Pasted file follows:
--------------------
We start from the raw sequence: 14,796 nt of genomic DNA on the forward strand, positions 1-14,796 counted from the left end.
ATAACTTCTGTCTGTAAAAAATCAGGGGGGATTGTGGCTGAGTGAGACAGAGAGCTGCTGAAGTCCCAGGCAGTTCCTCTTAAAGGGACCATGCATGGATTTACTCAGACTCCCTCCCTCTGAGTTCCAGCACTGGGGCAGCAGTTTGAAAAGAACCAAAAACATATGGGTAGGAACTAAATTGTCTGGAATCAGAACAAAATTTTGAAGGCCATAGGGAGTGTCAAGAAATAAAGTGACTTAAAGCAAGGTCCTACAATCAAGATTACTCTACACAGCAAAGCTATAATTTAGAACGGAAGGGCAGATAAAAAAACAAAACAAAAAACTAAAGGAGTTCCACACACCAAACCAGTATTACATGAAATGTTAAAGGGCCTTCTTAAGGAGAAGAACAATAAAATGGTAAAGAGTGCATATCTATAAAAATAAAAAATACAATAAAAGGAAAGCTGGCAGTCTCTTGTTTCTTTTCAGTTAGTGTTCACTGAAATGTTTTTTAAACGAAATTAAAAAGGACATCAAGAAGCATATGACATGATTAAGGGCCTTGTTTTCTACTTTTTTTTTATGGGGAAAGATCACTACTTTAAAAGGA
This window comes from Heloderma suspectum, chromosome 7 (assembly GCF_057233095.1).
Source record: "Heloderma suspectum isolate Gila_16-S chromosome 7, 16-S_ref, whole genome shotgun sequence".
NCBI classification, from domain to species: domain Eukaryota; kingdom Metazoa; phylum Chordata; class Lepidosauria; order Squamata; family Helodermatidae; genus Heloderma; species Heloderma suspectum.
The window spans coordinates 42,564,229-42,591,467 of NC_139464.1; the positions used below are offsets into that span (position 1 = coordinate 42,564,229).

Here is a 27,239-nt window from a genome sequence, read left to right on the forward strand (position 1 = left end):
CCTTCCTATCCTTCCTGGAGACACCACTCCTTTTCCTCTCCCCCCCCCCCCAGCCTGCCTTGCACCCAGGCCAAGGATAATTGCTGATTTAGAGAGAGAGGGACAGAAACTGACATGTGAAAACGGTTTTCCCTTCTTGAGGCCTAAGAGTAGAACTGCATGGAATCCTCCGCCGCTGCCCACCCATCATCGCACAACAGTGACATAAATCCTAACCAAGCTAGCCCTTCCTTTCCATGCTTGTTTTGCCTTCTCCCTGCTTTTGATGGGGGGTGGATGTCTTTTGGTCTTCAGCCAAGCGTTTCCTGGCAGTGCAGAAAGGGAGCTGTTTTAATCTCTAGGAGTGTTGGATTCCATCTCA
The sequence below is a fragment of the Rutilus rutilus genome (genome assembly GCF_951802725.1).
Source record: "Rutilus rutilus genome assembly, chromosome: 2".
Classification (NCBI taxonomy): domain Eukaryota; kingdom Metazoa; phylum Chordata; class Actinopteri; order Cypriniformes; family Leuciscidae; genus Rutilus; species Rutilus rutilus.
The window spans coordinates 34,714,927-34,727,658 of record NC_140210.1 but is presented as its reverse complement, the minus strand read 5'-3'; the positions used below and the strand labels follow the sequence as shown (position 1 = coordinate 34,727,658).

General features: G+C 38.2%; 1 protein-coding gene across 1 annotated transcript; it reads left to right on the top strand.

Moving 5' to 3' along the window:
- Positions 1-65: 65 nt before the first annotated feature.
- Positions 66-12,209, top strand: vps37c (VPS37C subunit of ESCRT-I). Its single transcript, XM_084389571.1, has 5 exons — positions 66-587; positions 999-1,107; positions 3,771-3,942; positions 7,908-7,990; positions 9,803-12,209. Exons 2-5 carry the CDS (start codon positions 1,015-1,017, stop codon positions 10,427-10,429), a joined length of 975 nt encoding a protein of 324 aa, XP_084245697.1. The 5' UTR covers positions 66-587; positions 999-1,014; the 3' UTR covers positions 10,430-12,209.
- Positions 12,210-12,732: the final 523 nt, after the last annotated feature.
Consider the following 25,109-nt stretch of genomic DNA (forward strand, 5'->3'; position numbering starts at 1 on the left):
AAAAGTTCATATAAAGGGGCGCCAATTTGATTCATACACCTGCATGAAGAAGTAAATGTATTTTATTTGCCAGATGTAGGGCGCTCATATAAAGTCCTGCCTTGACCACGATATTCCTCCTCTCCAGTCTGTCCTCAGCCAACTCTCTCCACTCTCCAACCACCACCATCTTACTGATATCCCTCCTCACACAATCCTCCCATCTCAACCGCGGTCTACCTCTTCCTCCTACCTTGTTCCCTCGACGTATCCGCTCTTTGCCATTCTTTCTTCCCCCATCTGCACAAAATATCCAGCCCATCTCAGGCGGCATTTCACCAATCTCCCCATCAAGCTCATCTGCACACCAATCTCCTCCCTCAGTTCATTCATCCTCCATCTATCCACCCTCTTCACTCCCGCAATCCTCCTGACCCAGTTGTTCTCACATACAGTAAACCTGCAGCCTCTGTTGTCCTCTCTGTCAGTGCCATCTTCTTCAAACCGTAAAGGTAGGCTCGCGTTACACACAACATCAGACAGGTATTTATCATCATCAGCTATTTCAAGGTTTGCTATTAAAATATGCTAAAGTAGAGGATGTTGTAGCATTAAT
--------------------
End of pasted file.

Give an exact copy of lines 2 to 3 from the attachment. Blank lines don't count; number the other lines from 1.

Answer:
ATAACTTCTGTCTGTAAAAAATCAGGGGGGATTGTGGCTGAGTGAGACAGAGAGCTGCTGAAGTCCCAGGCAGTTCCTCTTAAAGGGACCATGCATGGATTTACTCAGACTCCCTCCCTCTGAGTTCCAGCACTGGGGCAGCAGTTTGAAAAGAACCAAAAACATATGGGTAGGAACTAAATTGTCTGGAATCAGAACAAAATTTTGAAGGCCATAGGGAGTGTCAAGAAATAAAGTGACTTAAAGCAAGGTCCTACAATCAAGATTACTCTACACAGCAAAGCTATAATTTAGAACGGAAGGGCAGATAAAAAAACAAAACAAAAAACTAAAGGAGTTCCACACACCAAACCAGTATTACATGAAATGTTAAAGGGCCTTCTTAAGGAGAAGAACAATAAAATGGTAAAGAGTGCATATCTATAAAAATAAAAAATACAATAAAAGGAAAGCTGGCAGTCTCTTGTTTCTTTTCAGTTAGTGTTCACTGAAATGTTTTTTAAACGAAATTAAAAAGGACATCAAGAAGCATATGACATGATTAAGGGCCTTGTTTTCTACTTTTTTTTTATGGGGAAAGATCACTACTTTAAAAGGA
This window comes from Heloderma suspectum, chromosome 7 (assembly GCF_057233095.1).